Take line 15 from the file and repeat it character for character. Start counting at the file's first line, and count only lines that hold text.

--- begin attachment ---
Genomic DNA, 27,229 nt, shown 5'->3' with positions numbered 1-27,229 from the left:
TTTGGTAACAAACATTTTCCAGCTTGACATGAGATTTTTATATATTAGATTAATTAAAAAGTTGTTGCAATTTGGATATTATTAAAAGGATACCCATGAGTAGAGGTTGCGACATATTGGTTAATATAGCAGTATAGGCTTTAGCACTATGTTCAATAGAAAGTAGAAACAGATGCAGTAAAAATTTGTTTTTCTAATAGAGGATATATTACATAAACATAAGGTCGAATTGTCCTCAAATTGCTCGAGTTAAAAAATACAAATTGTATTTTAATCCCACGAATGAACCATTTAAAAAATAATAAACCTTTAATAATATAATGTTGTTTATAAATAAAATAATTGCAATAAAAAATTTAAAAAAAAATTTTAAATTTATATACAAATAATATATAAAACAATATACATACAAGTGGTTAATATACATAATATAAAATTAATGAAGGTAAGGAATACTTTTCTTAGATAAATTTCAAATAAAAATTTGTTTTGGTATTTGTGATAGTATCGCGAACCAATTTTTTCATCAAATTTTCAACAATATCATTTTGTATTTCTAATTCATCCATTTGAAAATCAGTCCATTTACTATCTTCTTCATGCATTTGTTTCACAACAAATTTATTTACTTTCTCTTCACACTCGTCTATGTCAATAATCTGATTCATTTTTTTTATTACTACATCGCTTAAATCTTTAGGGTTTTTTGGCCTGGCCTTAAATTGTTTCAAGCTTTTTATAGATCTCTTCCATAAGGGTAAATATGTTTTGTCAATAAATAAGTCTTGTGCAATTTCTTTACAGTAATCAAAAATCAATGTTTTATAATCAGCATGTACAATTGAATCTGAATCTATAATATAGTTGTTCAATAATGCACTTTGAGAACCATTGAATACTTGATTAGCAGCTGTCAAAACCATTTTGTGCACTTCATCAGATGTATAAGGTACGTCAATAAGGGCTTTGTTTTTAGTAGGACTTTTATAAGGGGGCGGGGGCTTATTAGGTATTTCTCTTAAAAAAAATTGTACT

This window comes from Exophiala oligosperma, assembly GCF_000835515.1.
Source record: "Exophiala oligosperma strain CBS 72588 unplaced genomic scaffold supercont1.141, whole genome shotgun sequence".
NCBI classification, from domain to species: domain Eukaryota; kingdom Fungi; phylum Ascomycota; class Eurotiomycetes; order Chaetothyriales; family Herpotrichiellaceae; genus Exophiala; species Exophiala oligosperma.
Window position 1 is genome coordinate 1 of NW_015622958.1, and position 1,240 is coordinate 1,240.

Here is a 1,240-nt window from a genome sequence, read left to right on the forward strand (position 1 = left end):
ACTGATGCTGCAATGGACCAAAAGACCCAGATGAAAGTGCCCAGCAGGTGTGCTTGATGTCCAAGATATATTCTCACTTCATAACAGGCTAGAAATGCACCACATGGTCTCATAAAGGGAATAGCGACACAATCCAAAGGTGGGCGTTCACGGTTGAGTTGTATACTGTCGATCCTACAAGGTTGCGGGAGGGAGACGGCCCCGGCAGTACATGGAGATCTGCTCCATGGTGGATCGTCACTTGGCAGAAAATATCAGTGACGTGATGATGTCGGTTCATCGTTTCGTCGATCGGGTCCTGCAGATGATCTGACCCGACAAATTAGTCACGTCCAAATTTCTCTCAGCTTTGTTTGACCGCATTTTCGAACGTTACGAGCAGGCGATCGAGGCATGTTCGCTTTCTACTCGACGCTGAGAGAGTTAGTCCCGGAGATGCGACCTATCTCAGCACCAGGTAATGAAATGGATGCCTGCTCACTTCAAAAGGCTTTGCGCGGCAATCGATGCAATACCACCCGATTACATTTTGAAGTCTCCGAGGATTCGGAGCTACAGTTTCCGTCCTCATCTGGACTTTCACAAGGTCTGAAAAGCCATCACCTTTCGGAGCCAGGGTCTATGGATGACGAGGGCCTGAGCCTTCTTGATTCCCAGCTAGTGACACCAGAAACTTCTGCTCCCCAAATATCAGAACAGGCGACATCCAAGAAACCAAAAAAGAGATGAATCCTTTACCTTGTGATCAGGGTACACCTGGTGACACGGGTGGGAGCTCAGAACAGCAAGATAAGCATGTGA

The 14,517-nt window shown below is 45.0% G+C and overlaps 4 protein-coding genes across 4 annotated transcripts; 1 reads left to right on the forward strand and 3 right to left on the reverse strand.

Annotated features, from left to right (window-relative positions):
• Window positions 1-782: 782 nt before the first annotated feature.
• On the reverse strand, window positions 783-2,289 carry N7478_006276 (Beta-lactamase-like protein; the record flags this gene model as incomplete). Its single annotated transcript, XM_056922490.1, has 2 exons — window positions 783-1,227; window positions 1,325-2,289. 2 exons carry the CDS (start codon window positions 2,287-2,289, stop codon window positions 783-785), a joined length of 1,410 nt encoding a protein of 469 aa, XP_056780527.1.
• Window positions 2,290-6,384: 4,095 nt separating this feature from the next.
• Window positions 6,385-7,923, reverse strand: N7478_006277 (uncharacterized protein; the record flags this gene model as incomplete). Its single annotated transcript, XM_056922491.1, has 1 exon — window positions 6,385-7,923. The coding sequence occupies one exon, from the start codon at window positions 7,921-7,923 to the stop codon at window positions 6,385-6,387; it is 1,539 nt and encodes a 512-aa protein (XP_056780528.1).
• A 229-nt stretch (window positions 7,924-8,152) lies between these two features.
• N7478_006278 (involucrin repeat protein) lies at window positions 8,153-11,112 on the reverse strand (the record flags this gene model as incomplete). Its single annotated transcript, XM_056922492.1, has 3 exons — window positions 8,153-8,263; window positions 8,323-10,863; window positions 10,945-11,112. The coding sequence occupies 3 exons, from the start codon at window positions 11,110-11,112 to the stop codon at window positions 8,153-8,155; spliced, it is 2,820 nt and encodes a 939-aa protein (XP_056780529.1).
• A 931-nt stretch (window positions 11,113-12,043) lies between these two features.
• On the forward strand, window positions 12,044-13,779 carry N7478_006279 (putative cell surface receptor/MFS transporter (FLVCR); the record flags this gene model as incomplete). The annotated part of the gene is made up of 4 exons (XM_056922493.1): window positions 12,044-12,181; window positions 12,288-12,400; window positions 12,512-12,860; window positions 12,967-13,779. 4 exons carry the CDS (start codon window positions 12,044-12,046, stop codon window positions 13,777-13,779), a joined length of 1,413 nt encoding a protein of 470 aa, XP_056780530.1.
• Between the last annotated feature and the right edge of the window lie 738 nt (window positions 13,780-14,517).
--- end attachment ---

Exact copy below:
• A 229-nt stretch (window positions 7,924-8,152) lies between these two features.